Visually upon the closest native inspection I could not see a difference between the two prints other then slight point of focus.  I then inspected the prints with a Schneider 6X6 3X loupe and although I could detect subtle, very subtle differences it was difficult and at times I would favor each one over the other.  I then inspected the prints with a 10X Peak loupe and even though I could again find some subtle differences the fact that they were so subtle and needed a 10X loupe to even see convinced me that the prints for all intents could be considered indistinguishable under native close inspection. 

Maybe my approach is different from yours but I just don't see the dramatic differences that you posted. Upsampling is upsampling - it can be done ahead of time or at the printer which in my case is the Canon plugin which works extremely well.  I have tested it numerous times against GAI doing all of the upsampling and if there is a difference I could not detect it.  GAI doing all of the upsampling (taking the image to 600ppi at the desired print size) was very slow and produced no better results than my normal workflow. 

I'm also fairly convinced that all upsampling could have been done in PS which has lately shown itself to be a worthy competitor to other methods and extremely fast. 

Just my 2c.

Regards,

Victor B.

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John Hollenberg

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For a professional level comparison of image quality of Sony a7R IV vs Fuji GFX100 see:

https://blog.kasson.com/gfx-100/a7riv-vs-gfx-100-for-landscapes/

https://blog.kasson.com/gfx-50s/fuji-50-3-5-on-gfx100-sigma-35-1-2-on-a7riv/

Jim Kasson uses excellent prime lenses for each system to compare as closely as possible the contribution of the camera/sensor to image quality.

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kers

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    • Pieter Kers

For a professional level comparison of image quality of Sony a7R IV vs Fuji GFX100 see:

https://blog.kasson.com/gfx-100/a7riv-vs-gfx-100-for-landscapes/

https://blog.kasson.com/gfx-50s/fuji-50-3-5-on-gfx100-sigma-35-1-2-on-a7riv/

Jim Kasson uses excellent prime lenses for each system to compare as closely as possible the contribution of the camera/sensor to image quality.

That Jim Kasson does well, but the title is :
Quote
the proof is in the printing....

To see everyting at 200% on screen is one way to see the tiniest differences; down on a print the results will be less different, or you have to print at many meters wide and put your nose at the wall.

Since the sensors are essentially the same (7IV and Fuji GFX100); the difference will be simply be the sensor size difference... when using good lenses on both camera's



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Pieter Kers
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John Hollenberg

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That Jim Kasson does well, but the title is :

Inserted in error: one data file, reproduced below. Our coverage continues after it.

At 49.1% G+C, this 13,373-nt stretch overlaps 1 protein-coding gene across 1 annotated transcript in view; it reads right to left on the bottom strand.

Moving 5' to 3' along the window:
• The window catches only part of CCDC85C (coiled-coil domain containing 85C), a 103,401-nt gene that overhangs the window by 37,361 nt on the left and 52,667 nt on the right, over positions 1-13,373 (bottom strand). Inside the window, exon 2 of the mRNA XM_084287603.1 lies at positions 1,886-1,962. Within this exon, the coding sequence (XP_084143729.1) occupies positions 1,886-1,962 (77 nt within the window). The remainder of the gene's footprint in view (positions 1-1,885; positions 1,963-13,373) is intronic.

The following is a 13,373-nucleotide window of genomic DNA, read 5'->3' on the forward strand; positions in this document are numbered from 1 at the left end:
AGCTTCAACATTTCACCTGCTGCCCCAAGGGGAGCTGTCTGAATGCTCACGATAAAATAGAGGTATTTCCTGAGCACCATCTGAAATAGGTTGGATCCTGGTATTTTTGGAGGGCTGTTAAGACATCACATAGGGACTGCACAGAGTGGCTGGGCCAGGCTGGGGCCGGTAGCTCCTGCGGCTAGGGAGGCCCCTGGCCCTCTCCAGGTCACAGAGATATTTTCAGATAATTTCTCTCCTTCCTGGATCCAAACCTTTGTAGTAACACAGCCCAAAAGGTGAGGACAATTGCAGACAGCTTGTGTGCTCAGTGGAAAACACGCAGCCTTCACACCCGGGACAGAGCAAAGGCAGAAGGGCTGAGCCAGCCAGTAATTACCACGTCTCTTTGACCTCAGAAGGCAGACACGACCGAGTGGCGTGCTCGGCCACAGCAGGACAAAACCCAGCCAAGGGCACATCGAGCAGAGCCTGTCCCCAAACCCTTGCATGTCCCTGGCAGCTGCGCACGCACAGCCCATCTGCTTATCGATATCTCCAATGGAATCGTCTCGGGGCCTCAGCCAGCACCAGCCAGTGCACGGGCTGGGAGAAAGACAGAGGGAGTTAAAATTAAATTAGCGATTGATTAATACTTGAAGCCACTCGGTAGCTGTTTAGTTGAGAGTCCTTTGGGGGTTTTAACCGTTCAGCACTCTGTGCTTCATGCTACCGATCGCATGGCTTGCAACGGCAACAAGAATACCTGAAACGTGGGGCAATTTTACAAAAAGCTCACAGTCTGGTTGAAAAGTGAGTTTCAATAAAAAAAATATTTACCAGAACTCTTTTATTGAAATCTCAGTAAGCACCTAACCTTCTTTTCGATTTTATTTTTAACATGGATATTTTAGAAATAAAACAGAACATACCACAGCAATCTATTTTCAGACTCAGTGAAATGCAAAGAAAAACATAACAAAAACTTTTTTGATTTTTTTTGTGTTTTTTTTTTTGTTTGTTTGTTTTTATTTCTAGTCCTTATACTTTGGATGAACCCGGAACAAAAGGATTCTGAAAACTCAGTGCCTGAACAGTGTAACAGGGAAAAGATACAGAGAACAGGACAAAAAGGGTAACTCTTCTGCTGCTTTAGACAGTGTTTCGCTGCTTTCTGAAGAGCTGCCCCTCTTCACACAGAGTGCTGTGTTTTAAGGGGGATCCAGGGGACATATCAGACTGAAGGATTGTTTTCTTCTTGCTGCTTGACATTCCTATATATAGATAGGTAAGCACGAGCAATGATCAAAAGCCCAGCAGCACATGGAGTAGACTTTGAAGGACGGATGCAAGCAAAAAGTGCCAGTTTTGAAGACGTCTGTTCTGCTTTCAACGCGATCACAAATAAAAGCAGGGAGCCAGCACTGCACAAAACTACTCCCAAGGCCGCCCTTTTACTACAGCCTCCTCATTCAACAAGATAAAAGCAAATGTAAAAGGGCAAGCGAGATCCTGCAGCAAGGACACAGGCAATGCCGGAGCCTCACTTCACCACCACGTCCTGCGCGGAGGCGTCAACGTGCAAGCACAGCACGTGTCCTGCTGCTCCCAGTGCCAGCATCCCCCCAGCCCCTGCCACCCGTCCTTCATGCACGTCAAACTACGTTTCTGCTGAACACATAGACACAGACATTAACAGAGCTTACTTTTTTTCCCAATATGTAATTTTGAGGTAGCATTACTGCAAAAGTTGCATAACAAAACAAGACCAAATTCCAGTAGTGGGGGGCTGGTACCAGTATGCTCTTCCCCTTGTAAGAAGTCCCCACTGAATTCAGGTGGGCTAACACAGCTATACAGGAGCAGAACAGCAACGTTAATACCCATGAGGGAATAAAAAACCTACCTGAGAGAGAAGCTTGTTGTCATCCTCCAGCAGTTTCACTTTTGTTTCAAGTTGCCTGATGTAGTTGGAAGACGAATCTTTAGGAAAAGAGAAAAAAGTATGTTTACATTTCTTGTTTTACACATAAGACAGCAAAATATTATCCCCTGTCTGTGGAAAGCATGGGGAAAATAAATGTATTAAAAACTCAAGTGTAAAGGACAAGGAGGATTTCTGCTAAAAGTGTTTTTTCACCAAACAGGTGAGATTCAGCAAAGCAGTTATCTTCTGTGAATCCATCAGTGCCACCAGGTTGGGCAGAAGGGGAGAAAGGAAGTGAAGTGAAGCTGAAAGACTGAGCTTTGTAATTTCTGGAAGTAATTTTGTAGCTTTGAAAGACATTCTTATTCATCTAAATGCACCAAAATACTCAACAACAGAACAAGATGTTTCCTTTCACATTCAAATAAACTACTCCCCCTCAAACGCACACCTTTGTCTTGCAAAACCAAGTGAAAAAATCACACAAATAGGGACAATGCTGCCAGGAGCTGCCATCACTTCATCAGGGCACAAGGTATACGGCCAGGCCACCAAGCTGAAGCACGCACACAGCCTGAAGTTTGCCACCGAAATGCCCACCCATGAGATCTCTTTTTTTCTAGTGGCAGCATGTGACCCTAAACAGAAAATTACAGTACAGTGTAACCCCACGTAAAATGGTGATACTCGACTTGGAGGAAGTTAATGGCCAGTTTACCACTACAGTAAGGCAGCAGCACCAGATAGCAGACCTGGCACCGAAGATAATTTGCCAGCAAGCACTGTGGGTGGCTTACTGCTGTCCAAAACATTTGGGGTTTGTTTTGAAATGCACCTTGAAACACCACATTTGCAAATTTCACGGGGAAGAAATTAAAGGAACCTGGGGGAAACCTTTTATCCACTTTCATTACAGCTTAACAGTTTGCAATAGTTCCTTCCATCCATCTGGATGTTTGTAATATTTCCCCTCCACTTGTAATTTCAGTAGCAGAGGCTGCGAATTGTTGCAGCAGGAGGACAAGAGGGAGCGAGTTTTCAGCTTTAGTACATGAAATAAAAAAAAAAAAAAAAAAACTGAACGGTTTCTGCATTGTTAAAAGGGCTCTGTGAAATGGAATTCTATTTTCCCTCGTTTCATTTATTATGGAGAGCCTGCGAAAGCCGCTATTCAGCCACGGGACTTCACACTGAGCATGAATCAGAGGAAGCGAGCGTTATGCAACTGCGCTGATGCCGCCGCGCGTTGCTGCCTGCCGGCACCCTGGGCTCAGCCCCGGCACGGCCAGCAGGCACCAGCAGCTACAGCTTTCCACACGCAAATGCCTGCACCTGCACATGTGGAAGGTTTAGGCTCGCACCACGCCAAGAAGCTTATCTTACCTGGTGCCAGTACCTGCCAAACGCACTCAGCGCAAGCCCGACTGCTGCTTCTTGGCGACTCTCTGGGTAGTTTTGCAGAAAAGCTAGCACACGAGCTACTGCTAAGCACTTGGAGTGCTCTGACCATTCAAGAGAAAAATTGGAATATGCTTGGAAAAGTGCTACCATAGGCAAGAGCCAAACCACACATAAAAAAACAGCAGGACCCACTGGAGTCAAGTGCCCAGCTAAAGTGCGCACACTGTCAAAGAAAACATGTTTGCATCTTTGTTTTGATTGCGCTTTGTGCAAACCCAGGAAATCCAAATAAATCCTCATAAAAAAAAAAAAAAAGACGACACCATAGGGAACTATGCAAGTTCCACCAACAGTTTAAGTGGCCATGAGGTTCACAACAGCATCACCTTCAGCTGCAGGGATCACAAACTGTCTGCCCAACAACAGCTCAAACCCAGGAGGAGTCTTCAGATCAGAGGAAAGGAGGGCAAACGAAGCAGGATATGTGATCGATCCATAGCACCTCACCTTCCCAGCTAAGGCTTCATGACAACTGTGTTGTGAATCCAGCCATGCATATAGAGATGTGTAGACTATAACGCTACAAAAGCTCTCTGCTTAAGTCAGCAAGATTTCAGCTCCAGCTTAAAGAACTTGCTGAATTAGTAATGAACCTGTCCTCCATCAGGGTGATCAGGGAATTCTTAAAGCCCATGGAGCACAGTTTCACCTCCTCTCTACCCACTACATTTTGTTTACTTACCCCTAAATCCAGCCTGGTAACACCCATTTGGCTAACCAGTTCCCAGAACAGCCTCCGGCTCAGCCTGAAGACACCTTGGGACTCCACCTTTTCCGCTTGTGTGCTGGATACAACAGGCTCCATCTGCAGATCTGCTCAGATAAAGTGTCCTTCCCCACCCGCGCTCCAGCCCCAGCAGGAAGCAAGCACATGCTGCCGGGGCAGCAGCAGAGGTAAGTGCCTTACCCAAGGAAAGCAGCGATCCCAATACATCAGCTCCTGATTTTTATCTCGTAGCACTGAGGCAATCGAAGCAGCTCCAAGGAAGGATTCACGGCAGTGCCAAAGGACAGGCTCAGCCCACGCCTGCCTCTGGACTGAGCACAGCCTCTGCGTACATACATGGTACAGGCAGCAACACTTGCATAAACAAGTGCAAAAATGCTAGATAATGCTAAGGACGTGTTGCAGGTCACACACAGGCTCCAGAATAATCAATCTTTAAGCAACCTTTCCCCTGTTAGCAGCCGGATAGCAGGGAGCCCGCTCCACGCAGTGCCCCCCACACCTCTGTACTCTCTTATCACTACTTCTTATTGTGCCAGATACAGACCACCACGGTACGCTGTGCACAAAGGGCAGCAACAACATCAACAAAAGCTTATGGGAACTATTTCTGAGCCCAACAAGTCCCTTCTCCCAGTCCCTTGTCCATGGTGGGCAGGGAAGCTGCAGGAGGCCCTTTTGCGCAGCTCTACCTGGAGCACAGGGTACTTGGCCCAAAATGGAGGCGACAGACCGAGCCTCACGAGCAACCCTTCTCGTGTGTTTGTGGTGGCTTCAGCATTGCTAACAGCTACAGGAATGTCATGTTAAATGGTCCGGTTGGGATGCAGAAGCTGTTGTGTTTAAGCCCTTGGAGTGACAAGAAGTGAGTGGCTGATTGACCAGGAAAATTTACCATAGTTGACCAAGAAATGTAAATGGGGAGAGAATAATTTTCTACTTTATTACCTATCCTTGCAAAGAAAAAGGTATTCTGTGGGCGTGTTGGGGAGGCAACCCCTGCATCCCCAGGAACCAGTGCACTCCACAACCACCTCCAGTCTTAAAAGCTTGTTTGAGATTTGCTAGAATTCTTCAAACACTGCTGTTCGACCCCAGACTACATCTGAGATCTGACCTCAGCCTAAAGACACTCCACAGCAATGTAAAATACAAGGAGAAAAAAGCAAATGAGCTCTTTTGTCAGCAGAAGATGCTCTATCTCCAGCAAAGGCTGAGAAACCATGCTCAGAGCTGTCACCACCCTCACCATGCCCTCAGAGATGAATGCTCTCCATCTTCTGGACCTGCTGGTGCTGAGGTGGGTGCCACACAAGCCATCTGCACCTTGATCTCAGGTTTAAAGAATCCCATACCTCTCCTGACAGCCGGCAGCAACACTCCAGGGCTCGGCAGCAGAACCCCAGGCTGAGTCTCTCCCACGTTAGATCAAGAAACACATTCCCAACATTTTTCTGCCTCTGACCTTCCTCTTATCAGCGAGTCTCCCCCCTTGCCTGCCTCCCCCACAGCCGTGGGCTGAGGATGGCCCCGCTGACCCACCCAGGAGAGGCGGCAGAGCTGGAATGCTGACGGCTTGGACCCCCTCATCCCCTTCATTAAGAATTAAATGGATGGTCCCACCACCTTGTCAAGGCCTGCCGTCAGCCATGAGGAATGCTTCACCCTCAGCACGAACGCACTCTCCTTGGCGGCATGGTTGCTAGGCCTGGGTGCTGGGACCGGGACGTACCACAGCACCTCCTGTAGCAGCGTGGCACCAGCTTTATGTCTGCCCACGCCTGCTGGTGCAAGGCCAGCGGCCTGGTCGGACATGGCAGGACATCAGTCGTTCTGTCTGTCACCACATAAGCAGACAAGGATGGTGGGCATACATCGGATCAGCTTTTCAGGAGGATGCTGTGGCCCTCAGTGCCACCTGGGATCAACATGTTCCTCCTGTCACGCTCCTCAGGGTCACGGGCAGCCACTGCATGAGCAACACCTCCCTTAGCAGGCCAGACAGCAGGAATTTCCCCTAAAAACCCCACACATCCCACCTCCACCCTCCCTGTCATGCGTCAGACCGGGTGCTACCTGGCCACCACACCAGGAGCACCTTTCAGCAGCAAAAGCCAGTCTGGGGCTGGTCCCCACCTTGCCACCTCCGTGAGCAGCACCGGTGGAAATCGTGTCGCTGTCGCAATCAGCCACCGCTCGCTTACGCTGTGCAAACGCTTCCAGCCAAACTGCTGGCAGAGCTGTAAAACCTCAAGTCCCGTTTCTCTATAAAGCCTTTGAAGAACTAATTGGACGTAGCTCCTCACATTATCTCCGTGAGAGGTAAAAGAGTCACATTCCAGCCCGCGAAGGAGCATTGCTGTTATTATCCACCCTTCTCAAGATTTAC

To see everyting at 200% on screen is one way to see the tiniest differences; down on a print the results will be less different, or you have to print at many meters wide and put your nose at the wall.

Since the sensors are essentially the same (7IV and Fuji GFX100); the difference will be simply be the sensor size difference... when using good lenses on both camera's

The key difference is that Jim Kasson used outstanding prime lenses.  The test in the article is close to useless because the quality of the lens may be (and probably is) the determining factor in the differences seen rather than differences in the cameras.  Others who have done testing have generally concluded that seeing a difference at the size of print mentioned in the article is unlikely.
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vjbelle

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In my example the size of my prints was done only to save paper.  The resolution did not change.  I could have printed them at full size which would have been 38.82 inches in the long side at 300ppi.  The two prints still would have been indistinguishable at any viewing distance.  A 40 inch print would be no different since it's such a small upsample.  At 48 inches on the long side there may be some very small difference upon very close inspection. 

Victor B.
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Benny Profane

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I think the Adobe Super Resolution algorithm has changed the game big time. I am super impressed, and pretty happy, because, suddenly, My XT3 captures are greatly improved. I go no bigger than a 17 inch Epson P800, and really do not want to, because, well, enough is enough in space and material needed for such sizes. I am in this for the pleasure of it all, not to make money. I have worked with 24 and 44 inch Epsons in studios, and, no thanks for the home. If I ever want something bigger, well, I'll just make a proof and say, match it, to the printmaker.

Never worked with the large Fuji 100s or similar, but, I did do a weekly rental of a Sony Ar7iV early in the pandemic, and, well, very nice camera, beautiful files, but, the larger lens just made me appreciate my smaller Fuji lenses, a lot. I tend to walk five miles a day, sometimes more, on European jaunts and hike for miles in nature, and, the less weight, the better. The XT3 with the little 16-80 just fits in my hand so nicely, too. I almost dropped the Sony setup a few times. I couldn't imagine using the Fuji except for images that I didn't have to walk or hike very far to, so, at that expense, eh, no thanks, not yet. Still not versatile. If Adobe continues to improve it's AI development, and come up with a Super Duper Resolution, which, I bet they will, I can stay at the smaller ASPC body and lens size, and make prints that are, well, compared to the best film technology pre digital, superb. Then I can just concentrate on making beautiful prints, at an affordable price. Maybe the digital race is over, and this is as good as it has to be. But, ha, maybe just...a...little...better? Keep the body and lens size, though.